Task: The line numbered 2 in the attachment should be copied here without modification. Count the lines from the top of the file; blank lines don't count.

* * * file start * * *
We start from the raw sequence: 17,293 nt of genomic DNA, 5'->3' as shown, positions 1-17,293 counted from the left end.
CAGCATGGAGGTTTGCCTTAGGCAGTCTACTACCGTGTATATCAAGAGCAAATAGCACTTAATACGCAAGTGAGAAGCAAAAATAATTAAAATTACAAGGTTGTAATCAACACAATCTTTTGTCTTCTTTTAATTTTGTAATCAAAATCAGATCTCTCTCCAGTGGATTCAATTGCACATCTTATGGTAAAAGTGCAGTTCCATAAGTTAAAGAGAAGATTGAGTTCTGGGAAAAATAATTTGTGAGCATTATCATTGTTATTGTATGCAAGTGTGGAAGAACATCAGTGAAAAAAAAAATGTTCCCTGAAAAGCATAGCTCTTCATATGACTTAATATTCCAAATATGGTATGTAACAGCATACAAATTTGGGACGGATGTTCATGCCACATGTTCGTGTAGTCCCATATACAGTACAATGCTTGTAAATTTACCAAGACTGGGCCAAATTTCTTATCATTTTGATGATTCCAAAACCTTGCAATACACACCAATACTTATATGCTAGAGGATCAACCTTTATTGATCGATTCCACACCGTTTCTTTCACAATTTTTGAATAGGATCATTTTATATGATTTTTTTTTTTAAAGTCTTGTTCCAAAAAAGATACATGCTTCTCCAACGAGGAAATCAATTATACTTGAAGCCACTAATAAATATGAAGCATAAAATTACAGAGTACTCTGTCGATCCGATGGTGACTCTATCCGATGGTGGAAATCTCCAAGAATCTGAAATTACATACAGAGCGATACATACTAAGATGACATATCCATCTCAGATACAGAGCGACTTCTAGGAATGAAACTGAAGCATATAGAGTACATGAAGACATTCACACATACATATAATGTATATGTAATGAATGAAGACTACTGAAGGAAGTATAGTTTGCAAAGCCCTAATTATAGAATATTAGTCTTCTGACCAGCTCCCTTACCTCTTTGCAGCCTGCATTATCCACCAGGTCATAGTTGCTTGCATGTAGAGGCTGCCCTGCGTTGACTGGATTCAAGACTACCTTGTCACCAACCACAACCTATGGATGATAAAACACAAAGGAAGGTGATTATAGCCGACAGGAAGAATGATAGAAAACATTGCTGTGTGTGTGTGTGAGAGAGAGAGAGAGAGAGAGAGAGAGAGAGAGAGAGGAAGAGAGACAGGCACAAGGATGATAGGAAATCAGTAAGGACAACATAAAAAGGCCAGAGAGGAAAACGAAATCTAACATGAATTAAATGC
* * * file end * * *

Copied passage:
CAGCATGGAGGTTTGCCTTAGGCAGTCTACTACCGTGTATATCAAGAGCAAATAGCACTTAATACGCAAGTGAGAAGCAAAAATAATTAAAATTACAAGGTTGTAATCAACACAATCTTTTGTCTTCTTTTAATTTTGTAATCAAAATCAGATCTCTCTCCAGTGGATTCAATTGCACATCTTATGGTAAAAGTGCAGTTCCATAAGTTAAAGAGAAGATTGAGTTCTGGGAAAAATAATTTGTGAGCATTATCATTGTTATTGTATGCAAGTGTGGAAGAACATCAGTGAAAAAAAAAATGTTCCCTGAAAAGCATAGCTCTTCATATGACTTAATATTCCAAATATGGTATGTAACAGCATACAAATTTGGGACGGATGTTCATGCCACATGTTCGTGTAGTCCCATATACAGTACAATGCTTGTAAATTTACCAAGACTGGGCCAAATTTCTTATCATTTTGATGATTCCAAAACCTTGCAATACACACCAATACTTATATGCTAGAGGATCAACCTTTATTGATCGATTCCACACCGTTTCTTTCACAATTTTTGAATAGGATCATTTTATATGATTTTTTTTTTTAAAGTCTTGTTCCAAAAAAGATACATGCTTCTCCAACGAGGAAATCAATTATACTTGAAGCCACTAATAAATATGAAGCATAAAATTACAGAGTACTCTGTCGATCCGATGGTGACTCTATCCGATGGTGGAAATCTCCAAGAATCTGAAATTACATACAGAGCGATACATACTAAGATGACATATCCATCTCAGATACAGAGCGACTTCTAGGAATGAAACTGAAGCATATAGAGTACATGAAGACATTCACACATACATATAATGTATATGTAATGAATGAAGACTACTGAAGGAAGTATAGTTTGCAAAGCCCTAATTATAGAATATTAGTCTTCTGACCAGCTCCCTTACCTCTTTGCAGCCTGCATTATCCACCAGGTCATAGTTGCTTGCATGTAGAGGCTGCCCTGCGTTGACTGGATTCAAGACTACCTTGTCACCAACCACAACCTATGGATGATAAAACACAAAGGAAGGTGATTATAGCCGACAGGAAGAATGATAGAAAACATTGCTGTGTGTGTGTGTGAGAGAGAGAGAGAGAGAGAGAGAGAGAGAGAGAGAGGAAGAGAGACAGGCACAAGGATGATAGGAAATCAGTAAGGACAACATAAAAAGGCCAGAGAGGAAAACGAAATCTAACATGAATTAAATGC